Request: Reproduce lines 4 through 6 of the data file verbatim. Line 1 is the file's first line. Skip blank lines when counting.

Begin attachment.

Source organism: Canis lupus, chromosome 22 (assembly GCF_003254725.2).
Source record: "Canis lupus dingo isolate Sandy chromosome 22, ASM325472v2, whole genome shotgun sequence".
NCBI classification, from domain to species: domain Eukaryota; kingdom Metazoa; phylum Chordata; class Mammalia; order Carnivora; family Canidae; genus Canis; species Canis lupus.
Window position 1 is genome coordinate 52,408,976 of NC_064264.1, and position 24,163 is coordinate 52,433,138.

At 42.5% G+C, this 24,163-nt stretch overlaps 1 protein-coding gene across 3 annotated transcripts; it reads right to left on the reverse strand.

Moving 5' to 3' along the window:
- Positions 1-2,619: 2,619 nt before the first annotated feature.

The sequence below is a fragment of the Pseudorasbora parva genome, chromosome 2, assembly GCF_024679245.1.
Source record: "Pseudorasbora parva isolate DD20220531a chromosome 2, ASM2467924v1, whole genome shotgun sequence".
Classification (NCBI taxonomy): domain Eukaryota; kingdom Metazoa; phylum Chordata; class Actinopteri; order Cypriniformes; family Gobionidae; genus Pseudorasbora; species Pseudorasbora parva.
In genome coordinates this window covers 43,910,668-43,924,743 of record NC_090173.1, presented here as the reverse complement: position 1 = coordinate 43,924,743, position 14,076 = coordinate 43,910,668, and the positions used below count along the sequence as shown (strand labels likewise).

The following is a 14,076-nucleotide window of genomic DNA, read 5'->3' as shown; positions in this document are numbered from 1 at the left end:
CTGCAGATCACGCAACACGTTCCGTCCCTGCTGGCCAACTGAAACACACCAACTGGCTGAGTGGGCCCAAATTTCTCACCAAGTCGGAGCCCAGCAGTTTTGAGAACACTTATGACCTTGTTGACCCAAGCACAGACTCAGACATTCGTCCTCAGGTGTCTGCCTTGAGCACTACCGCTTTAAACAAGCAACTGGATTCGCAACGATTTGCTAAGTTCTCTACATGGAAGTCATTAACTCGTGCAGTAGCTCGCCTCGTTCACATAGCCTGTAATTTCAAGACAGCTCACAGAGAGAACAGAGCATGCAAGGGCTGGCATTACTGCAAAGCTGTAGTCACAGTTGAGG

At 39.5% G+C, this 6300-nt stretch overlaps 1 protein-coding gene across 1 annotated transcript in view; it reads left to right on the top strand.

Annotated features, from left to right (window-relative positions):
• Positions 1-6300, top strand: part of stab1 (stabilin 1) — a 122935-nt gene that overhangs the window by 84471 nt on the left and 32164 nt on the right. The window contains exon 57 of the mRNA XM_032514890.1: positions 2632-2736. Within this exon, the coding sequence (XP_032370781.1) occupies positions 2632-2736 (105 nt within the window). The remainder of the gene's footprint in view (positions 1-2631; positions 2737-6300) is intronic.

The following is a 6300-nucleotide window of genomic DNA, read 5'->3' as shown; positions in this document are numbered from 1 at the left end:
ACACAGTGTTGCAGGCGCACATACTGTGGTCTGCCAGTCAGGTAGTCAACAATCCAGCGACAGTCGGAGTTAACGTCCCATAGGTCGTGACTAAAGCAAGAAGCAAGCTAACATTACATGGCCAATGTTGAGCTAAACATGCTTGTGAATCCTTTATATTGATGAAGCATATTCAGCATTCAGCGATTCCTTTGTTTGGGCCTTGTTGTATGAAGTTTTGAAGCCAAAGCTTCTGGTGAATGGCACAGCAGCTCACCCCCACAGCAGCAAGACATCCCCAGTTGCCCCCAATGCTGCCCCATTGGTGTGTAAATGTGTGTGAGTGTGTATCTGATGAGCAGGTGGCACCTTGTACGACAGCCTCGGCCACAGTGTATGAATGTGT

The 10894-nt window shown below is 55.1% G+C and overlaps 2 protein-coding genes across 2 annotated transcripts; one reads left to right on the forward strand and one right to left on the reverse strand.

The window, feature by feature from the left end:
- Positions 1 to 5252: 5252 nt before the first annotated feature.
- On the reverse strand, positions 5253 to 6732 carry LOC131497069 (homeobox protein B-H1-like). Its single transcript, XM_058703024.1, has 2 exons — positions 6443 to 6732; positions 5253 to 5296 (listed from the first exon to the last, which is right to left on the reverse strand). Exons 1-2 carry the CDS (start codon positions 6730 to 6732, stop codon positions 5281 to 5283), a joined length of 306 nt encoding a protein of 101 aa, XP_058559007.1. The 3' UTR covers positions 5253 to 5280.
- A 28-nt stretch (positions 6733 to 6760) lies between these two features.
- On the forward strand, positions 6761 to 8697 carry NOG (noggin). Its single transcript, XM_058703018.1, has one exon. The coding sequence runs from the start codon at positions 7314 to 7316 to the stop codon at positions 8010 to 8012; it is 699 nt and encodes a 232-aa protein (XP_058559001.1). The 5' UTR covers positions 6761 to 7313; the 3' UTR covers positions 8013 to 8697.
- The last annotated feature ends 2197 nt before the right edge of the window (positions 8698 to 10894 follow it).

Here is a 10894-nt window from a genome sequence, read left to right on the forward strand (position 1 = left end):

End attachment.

Window position 1 is genome coordinate 52,408,976 of NC_064264.1, and position 24,163 is coordinate 52,433,138.

At 42.5% G+C, this 24,163-nt stretch overlaps 1 protein-coding gene across 3 annotated transcripts; it reads right to left on the reverse strand.

Moving 5' to 3' along the window: